By Bernard Hickey
Just before Christmas I spoke to Trade Me Chief Executive Jon Macdonald at Trade Me's offices in the NZX building in Wellington about its stock market float and its outlook for growth.
Macdonald talked about the initial public offering (IPO) by Trade Me's majority owner Fairfax Media and how many of its staff and sellers had participated. Trade Me's shares rose to NZ$2.94 by Christmas Eve from its NZ$2.70 IPO price. See more here.
He acknowledged Trade Me was not a start-up anymore, but said it had plenty of opportunties to grow the sale of new items, with more than 40% of items sold on Trade Me now being new.
The group buying industry had grown very quickly and was now consolidating, Macdonald said.
"At its kernel there is a really good model with good deals for consumers, provided the deals are of sufficient quality, and there's a good proposition for merchants, where group buying offer a very measureable and affordable alternative to traditional marketing," he said.
"At that level it's got good prospects, but there's been a lot of noise quite frankly and that industry needs to mature."
Trade Me remained reluctant to get involved in its own right as an online retailer that bought goods and sold them online, similar to the way Amazon is itself a retailer, rather than just an online marketplace.
"(We have) no plans for us to be a retailer in our own right," he said. Trade Me didn't want to take the financial risks involved with holding working capital in the form of inventory.
Trade Me also understood it was not a retailing expert and didn't want to compete with its sellers, he said.
"In the far distant future though, never say never when we look to where we might expand our operations."
Macdonald talked about the "many false starts and broken promises" offered by mobile platforms in recent years, but that Trade Me was now operating a couple of teams developing for mobile users.
Mobile helped Trade Me users who wanted to participate in the crucial moments before the 'hard' end of an auction when they were out and about, he said. Mobile also helped comparison shoppers when they were out looking at goods in-store.
'Not fragmented enough'
Trade Me had looked at selling media such as music and movies in its own right, but saw media more as an opportunity to partner, given Trade Me had the audience and was able to run a good website, while any potential partner had the content or supplier relationships or intellectual property.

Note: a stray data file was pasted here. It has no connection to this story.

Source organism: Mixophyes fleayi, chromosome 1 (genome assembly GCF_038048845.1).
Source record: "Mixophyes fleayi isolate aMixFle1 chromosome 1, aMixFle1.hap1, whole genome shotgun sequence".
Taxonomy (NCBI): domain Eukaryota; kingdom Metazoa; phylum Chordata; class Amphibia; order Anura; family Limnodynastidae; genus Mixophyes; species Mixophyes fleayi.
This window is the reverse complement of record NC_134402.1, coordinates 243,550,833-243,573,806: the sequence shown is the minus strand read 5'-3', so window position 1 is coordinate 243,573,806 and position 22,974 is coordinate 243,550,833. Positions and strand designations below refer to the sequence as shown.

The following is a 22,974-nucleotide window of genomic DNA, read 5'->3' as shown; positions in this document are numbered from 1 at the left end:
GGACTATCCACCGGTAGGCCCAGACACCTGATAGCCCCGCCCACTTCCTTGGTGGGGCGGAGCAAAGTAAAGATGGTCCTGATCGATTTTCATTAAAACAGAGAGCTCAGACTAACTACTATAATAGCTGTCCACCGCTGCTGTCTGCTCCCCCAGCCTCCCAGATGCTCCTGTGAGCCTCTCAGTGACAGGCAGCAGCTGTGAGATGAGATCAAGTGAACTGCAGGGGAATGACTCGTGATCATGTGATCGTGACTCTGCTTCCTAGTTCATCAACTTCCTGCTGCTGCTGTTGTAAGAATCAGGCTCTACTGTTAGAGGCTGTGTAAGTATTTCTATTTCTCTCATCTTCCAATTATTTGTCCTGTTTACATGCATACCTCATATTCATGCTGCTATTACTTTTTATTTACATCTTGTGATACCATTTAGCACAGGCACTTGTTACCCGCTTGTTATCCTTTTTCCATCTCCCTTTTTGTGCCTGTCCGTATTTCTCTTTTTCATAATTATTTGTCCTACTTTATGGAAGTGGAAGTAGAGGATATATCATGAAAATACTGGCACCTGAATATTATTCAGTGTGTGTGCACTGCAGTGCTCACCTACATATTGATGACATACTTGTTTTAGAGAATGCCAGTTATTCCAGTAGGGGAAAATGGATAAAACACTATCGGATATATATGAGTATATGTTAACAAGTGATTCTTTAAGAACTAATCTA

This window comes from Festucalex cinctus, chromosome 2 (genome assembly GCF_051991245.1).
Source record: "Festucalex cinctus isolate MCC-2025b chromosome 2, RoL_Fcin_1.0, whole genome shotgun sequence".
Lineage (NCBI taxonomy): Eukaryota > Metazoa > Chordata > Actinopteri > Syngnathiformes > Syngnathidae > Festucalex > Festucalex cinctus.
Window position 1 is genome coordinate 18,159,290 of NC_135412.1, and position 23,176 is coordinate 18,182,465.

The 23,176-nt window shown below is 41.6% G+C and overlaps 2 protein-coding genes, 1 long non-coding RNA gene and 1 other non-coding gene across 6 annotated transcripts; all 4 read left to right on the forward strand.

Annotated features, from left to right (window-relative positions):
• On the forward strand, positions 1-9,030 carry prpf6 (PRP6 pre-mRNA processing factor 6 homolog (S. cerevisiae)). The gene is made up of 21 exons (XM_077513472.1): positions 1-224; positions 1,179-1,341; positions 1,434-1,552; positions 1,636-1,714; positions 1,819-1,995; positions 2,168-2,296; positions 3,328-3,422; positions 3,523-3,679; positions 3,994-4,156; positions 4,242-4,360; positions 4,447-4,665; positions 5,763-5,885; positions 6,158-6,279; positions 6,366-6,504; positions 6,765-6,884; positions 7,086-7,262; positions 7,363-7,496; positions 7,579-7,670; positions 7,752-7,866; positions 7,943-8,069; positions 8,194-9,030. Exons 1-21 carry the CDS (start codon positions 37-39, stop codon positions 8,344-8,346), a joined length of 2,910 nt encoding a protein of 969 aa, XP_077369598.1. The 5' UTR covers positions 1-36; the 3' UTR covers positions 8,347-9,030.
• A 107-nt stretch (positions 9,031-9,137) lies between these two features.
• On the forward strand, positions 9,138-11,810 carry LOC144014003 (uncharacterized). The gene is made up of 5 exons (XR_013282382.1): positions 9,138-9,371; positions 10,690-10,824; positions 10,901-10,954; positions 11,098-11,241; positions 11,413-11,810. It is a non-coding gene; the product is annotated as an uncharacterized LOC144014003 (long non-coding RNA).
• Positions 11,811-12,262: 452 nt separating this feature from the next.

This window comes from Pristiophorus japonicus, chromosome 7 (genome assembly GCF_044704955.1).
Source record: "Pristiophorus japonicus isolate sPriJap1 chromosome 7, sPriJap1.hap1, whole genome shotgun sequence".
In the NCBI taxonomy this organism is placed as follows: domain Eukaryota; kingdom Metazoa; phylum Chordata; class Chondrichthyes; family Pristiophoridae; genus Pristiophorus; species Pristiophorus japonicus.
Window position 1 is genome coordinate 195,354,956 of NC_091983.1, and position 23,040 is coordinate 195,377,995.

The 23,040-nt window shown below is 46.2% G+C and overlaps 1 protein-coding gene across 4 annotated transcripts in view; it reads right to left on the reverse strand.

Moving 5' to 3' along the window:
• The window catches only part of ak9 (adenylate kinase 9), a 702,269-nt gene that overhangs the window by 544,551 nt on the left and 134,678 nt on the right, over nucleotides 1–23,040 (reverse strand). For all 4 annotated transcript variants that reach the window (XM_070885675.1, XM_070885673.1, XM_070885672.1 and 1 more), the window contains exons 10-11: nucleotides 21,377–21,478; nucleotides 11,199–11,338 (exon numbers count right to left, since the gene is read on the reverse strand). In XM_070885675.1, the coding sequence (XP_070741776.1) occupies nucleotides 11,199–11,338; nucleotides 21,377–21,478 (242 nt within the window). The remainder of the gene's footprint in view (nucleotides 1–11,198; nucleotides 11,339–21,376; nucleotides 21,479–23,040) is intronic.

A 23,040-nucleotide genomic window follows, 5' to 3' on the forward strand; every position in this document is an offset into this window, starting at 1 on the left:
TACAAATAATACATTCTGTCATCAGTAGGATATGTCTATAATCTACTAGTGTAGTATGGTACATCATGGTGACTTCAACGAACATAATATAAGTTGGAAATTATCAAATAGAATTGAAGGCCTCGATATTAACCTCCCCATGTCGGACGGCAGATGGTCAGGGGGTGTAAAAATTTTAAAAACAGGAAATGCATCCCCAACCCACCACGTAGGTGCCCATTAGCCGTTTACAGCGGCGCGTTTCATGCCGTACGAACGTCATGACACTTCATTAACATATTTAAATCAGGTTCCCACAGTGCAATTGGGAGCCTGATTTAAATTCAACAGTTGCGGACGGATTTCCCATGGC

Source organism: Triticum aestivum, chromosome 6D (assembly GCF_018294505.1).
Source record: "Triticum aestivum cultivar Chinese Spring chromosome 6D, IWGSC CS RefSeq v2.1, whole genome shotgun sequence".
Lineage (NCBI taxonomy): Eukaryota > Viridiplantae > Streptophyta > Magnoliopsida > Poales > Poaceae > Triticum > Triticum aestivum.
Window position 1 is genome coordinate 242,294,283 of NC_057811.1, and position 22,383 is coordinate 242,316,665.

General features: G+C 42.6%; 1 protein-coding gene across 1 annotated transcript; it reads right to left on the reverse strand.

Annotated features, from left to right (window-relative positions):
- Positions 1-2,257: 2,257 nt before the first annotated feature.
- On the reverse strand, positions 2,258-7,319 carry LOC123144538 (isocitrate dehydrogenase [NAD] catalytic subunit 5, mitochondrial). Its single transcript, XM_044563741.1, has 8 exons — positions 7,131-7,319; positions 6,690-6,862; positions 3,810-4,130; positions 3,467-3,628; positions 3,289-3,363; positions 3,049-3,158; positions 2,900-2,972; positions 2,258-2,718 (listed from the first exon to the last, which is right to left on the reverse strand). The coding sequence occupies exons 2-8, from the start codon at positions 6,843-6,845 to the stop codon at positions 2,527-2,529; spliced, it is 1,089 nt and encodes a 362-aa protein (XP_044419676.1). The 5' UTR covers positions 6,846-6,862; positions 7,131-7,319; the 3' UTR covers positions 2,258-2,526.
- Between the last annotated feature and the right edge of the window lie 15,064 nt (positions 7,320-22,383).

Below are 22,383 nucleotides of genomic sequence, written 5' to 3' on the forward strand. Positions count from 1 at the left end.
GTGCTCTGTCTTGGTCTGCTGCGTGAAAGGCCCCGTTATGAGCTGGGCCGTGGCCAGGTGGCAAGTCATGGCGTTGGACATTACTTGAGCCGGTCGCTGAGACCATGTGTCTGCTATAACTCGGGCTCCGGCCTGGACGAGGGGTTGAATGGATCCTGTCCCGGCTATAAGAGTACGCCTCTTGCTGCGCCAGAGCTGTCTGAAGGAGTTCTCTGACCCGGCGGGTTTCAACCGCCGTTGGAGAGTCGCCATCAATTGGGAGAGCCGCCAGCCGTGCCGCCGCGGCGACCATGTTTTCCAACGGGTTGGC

"(However) it's a less fragmented model than we normally go into. Trade Me's real mojo is when we bring together big fragmented sets of supply and demand, so that's lots of buyers and lots of sellers, or its local merchants and people looking for a good deal in the case of group of buying, or accommodation providers and travelers in the case of our travel businesses," he said.
"Whereas usually those content provision businesses like movies, TV and music, there's a smaller set of participants on the supply side, which is a little bit of a different model, but overall it's still interesting to us."
'Hire the right people'
I asked Macdonald how Trade Me tries to stay nimble and innovative as it gets bigger, particularly as it has to compete against smaller and potentially more entrepreneurial startups, as well as extremely large and well resourced online companies overseas such as Google and Facebook..
He said Trade Me needed to hire the right people, "who were innately energetic and creative and optimistic, and discontent with the status quo."
Trade Me also needed to give them the structure and space to come up with new ideas. Macdonald pointed to a programme Trade Me had where staff could spend a certain amount of free work time coming up with new ideas that they then presented to others in the business.
Companies such as 3M and Google also use such 'free time' to encourage staff to spend time away from their main job dreaming up new ideas.
Trade Me also tried to run certain parts of its business as 'start ups' in their own right with their own developers and content teams, rather than relying on using the main group of developers for Trade Me. Trade Me's Travel and Treat Me businesses were examples of these internal startups, he said, noting Trade Me had also taken its Findsomeone dating business out of the main business to give it more focus.
'Guys in garages'
Trade Me may not know when new business models threatening its business were cooking up ideas in garages, but it also needed to watch what large and well resourced Interent companies were doing overseas, including the likes of Google and Linked In, Macdonald said.
Trade Me needed to ensure it was doing its main business well and kept its 'head up' looking around at potential rivals and opportunities.
Macdonald said consumers doing business on Trade Me continued to be hesitant with flat real estate activity. "There's a glimmer there, but not enough to hang our hat on," he said.
Employment activity was stronger, while farming was also doing well, he said.
Disclosure: Interest.co.nz has a business relationship with Trade Me. Advertising on Interest.co.nz is sold through Trade Me's advertising sales team, which receives a commission. Also, Bernard Hickey was a member of Trade Me's advisory board in 2007 when employed as Fairfax Media's Head of Digital for NZ. None of Interest.co.nz staff own shares in Trade Me. (Updated with disclosure on share non-ownership)